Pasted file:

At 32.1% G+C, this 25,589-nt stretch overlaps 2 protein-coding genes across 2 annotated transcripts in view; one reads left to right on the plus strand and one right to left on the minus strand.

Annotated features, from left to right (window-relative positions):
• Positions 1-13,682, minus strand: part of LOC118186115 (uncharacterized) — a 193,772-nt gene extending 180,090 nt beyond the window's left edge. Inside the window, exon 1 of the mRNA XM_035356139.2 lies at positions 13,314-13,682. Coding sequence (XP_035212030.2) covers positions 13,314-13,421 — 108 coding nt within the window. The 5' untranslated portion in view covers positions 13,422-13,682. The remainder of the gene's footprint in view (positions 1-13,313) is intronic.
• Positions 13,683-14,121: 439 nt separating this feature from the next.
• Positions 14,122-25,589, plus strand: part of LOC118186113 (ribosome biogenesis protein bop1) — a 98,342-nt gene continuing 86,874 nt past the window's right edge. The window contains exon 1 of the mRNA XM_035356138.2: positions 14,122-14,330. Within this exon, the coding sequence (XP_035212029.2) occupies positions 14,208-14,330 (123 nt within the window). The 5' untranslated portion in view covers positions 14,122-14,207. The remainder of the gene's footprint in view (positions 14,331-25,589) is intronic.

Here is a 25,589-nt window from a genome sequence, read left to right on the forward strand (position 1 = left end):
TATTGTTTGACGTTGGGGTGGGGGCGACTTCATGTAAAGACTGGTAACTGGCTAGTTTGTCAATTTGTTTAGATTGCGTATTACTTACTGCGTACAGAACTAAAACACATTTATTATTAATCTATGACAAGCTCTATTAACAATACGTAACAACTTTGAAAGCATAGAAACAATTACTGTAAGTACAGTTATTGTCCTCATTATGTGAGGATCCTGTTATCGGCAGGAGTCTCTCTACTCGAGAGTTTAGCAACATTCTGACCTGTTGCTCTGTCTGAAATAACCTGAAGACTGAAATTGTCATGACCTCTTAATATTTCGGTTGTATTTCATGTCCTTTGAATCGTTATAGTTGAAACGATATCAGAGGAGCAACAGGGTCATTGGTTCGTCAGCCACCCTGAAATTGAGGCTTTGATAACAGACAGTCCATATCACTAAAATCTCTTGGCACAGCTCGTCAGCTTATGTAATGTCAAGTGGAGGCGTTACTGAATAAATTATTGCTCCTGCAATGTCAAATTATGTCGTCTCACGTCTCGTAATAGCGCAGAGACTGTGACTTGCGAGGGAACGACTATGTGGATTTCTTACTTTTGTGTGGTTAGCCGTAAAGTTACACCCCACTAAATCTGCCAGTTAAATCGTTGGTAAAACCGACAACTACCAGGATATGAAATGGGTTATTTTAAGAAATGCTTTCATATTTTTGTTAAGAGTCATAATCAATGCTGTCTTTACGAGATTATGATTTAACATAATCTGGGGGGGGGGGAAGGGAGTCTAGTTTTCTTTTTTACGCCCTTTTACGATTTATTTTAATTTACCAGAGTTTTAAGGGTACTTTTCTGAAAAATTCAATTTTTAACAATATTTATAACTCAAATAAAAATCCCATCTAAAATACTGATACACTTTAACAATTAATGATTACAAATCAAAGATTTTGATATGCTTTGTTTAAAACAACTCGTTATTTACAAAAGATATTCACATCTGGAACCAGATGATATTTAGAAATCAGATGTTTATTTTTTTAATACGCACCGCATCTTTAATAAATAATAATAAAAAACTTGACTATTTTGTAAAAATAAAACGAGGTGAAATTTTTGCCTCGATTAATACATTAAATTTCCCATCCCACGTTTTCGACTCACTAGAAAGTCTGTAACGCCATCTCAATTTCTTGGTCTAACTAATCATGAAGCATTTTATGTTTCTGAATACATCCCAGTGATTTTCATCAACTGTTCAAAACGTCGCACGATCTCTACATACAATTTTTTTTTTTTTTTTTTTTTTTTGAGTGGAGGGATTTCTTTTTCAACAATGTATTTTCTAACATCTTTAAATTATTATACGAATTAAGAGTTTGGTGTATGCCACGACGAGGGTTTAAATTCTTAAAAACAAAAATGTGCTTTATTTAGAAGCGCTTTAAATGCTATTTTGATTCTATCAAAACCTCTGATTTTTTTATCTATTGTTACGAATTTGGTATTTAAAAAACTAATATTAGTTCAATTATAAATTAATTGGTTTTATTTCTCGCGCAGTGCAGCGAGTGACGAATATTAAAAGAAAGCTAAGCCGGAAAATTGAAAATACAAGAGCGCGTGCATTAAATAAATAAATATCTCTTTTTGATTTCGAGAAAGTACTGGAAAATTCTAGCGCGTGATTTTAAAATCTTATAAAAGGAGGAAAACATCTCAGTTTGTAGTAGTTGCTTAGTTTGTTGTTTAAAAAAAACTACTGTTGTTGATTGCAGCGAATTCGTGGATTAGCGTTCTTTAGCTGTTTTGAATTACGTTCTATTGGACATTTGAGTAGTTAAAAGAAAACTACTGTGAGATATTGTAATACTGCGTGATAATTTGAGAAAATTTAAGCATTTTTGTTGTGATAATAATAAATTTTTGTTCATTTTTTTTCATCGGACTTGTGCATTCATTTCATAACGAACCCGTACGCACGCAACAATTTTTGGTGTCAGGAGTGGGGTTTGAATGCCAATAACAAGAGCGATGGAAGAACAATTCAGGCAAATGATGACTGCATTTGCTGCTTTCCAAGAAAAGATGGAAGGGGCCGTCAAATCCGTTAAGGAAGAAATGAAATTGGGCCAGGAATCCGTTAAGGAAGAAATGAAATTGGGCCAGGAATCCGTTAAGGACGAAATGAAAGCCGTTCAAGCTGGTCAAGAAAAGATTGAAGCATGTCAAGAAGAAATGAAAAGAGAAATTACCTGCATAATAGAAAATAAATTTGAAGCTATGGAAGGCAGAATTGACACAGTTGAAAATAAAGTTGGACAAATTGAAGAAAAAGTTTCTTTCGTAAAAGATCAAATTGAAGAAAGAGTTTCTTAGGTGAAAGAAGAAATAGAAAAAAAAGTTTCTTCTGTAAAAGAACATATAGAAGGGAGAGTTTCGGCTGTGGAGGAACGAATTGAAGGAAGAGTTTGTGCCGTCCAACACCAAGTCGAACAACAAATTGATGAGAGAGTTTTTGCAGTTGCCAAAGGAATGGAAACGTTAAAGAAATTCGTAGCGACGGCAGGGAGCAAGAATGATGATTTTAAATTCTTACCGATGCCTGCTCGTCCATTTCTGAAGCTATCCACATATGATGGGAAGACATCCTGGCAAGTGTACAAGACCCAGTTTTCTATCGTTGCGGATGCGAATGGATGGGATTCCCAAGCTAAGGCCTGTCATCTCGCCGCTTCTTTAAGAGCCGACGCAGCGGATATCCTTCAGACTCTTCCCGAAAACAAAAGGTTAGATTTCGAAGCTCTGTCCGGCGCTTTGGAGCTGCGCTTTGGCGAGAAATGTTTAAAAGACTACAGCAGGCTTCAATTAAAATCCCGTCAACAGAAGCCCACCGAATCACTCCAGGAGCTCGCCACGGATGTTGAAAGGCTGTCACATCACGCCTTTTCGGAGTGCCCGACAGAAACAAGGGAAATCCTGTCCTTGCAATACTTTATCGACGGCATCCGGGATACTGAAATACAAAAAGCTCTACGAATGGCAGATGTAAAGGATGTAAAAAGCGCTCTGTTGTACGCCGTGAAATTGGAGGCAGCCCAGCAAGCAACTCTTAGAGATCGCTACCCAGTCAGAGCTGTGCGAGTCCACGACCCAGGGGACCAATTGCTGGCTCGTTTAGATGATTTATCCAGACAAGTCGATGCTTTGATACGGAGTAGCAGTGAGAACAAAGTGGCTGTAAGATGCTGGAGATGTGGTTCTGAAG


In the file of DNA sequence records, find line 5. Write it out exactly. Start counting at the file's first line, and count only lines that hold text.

• Positions 14,122-25,589, plus strand: part of LOC118186113 (ribosome biogenesis protein bop1) — a 98,342-nt gene continuing 86,874 nt past the window's right edge. The window contains exon 1 of the mRNA XM_035356138.2: positions 14,122-14,330. Within this exon, the coding sequence (XP_035212029.2) occupies positions 14,208-14,330 (123 nt within the window). The 5' untranslated portion in view covers positions 14,122-14,207. The remainder of the gene's footprint in view (positions 14,331-25,589) is intronic.